So Paul’s second point is linked to his first one. If Jesus was not raised from the dead, if he did not only bear death but beat death, then those who have died in Christ already haven’t lived on. They have perished. Those we have known, those we have loved, who have gone before us, most recently Roger Griffiths, if Jesus was not raised from the dead then all those things that were said and sung at his funeral in the faith that he is now with his Lord and ours, they were all untrue. If Jesus wasn’t raised then Roger has perished.
No wonder Paul builds into his third point, that if Jesus were not raised then we are to be pitied more than anyone. We’d be building our lives, our hopes, our future on nothing. We’d be trusting in something that is not trustworthy, that in the end will let us down. This is no way to live, and certainly no way to die.
That’s all a bit sobering isn’t it. But I also find it immensely encouraging. Just think about the flip side of the coin for each of Paul’s points.
Because of the resurrection of Jesus, I am not dead in my sins. I still do sin, I am still disobedient to God, but I am forgiven. Jesus did bear my sins on the cross and he beat my death by his resurrection. Sin has no power or authority over me. I am free to live in forgiveness, as one who is forgiven and as one who forgives. I am alive in Christ, and will continue to live in Christ beyond the death of this body.
Because of the resurrection of Jesus, those who have died in Christ, live in him. Roger is alive in Christ. Although the pain of parting and the grief at the absence of a loved one is still there, we do not grieve as those who have no hope. We can have an assurance that those we have loved that we see no more, who are in Christ, live on.
Unlike the Corinthian culture, it seems to me that I meet quite a lot of people who do believe in some kind of life after death. People who believe that their loved ones have become stars or angels, who leave little white feathers to reassure and comfort those left behind. Now, I am not so insensitive as to challenge these beliefs when people’s grief is fresh, but it seems to me that these beliefs have very little foundation in contrast to the foundation there is to the Christian hope of resurrection.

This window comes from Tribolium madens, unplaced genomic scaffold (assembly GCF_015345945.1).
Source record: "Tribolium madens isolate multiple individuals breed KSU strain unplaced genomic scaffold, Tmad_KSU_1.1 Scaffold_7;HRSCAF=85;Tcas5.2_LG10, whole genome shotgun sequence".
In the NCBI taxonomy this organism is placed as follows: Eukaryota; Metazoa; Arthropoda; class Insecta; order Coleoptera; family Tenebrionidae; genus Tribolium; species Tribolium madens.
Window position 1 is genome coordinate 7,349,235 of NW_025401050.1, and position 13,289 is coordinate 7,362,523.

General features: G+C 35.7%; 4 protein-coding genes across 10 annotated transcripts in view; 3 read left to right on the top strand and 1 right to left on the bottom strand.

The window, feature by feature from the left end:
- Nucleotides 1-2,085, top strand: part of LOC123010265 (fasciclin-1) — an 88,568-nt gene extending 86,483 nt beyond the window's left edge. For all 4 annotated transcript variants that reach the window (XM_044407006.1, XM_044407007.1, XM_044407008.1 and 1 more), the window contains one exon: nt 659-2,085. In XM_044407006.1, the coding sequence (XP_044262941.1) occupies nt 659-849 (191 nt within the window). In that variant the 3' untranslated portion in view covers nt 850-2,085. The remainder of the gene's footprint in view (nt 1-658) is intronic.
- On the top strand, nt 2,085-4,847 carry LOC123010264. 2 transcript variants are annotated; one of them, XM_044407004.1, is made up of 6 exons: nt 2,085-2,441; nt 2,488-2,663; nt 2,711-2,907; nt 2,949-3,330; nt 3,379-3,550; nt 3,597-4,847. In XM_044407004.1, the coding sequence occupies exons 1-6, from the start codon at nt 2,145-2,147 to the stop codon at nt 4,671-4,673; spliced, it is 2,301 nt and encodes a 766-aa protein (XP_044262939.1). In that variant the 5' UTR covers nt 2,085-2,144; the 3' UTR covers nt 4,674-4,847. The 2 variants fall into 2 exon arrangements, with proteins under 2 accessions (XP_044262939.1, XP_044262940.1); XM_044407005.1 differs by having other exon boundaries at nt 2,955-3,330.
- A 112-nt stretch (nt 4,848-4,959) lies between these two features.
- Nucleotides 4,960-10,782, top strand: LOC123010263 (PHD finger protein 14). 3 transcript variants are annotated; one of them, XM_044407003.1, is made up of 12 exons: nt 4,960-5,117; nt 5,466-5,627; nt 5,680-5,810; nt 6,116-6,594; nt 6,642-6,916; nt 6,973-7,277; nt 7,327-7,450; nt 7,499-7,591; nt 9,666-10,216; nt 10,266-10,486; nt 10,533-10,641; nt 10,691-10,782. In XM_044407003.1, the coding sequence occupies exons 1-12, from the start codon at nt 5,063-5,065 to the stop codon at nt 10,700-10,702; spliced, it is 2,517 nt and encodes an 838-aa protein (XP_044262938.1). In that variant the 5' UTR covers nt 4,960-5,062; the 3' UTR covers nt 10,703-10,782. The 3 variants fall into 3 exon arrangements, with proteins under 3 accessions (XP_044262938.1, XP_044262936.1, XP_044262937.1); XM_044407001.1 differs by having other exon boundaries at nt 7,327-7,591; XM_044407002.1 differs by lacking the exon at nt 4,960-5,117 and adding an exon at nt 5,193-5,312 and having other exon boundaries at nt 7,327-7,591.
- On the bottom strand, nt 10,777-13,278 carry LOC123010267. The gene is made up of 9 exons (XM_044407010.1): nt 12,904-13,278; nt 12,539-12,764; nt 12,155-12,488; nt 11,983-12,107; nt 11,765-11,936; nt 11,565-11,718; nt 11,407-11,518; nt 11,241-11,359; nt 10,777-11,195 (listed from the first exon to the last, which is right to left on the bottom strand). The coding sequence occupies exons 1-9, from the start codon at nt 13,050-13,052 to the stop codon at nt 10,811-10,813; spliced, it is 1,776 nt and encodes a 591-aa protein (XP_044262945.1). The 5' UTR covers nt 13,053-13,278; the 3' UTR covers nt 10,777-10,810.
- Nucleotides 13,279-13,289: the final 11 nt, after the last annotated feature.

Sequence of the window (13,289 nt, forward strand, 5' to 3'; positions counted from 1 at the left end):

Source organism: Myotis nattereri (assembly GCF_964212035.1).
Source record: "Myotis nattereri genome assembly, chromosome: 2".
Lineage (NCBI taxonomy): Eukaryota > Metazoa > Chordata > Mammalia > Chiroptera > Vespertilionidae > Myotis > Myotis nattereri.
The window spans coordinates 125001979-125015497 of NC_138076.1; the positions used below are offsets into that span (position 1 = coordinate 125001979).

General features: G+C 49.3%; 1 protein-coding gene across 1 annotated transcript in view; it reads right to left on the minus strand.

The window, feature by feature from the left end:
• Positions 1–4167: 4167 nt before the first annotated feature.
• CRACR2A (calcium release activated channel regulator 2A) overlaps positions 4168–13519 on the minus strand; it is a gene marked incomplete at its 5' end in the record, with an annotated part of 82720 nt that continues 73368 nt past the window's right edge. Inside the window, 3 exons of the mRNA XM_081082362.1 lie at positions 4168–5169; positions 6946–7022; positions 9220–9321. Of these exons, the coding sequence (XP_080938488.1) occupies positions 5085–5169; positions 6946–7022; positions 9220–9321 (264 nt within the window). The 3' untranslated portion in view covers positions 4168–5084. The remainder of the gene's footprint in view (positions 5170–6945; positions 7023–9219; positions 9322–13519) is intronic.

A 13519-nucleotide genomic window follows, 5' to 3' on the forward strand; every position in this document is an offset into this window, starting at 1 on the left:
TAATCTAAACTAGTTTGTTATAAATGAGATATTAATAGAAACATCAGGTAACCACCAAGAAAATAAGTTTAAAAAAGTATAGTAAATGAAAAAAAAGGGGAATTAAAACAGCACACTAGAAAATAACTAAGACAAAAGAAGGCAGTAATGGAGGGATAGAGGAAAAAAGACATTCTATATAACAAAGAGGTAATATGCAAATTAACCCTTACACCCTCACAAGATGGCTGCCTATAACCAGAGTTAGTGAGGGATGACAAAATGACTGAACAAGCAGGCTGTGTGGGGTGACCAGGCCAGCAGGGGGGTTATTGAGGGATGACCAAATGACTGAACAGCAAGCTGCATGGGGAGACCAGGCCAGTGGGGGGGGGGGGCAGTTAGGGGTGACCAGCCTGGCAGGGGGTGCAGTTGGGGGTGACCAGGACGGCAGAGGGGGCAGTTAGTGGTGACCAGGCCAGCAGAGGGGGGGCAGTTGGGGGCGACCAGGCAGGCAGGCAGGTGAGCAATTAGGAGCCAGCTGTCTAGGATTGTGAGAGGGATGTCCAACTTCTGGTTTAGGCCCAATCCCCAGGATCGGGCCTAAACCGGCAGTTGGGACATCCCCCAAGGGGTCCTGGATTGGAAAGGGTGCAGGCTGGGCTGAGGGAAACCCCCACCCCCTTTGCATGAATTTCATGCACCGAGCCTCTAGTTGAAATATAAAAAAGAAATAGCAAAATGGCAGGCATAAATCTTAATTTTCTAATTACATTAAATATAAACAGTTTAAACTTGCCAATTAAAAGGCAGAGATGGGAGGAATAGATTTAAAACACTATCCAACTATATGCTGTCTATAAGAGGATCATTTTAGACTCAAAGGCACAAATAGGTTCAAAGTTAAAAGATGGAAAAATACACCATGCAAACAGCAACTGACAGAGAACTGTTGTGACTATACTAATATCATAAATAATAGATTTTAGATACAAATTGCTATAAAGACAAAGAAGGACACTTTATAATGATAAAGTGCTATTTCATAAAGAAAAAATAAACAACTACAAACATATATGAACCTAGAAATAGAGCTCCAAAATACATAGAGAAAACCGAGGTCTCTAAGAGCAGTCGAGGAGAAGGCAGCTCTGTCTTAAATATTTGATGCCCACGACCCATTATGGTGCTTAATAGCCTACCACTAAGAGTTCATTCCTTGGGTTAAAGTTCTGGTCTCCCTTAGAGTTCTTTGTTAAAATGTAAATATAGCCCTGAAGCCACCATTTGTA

Because of the resurrection of Jesus, we are to be envied more than anyone. Because of the resurrection of Jesus we can live without fear of death, without anxiety, looking forward to the fullness of God’s Kingdom. We are daughters and sons of the most high God, adopted into God’s family, filled with God’s Spirit, living as ambassadors of God’s kingdom. We are royalty, and so is anyone else who wants to be.
I am encouraged by these things because I do believe that Jesus was raised from the dead. I think that this is a reasonable belief. There is good evidence for it and no objections to it that I find credible. There are independent eye witness accounts that we can read and weigh up for ourselves. There is the explosive growth of the early church. There are the number of Jesus’ early followers who chose to die for their faith rather than recant their witnessing of the resurrection. There is the sheer number of people who saw Jesus alive again.
I haven’t got time this morning to go through all the arguments for and against, but if you’re not convinced, then I suggest that you do some research, this is not an optional extra to the Christian faith, it is central. One of the best known books on this is called, “The Case for Christ”. It was written by Lee Strobel, who was an atheist investigative journalist, angry about his wife’s conversion to Christianity. He decided that the best way to convince his wife that she had made a mistake was to prove that the resurrection didn’t happen. As he researched and considered the evidence, rather than disproving her faith, he came to believe that the most rational explanation of the evidence was that Jesus had been raised from the dead, and became a Christian himself as a result.
You see, we are even further away from first century Jerusalem in time, in distance, and in culture than even the people of Corinth, and we might struggle to hold on to the reality of Jesus’ resurrection, but we are still Easter people. The Christian hope of resurrection is founded in the actual, real, witnessed, resurrection of Jesus. And so we are free to sing resurrection hymns, not just on Easter Sunday, but every day, even in the middle of February.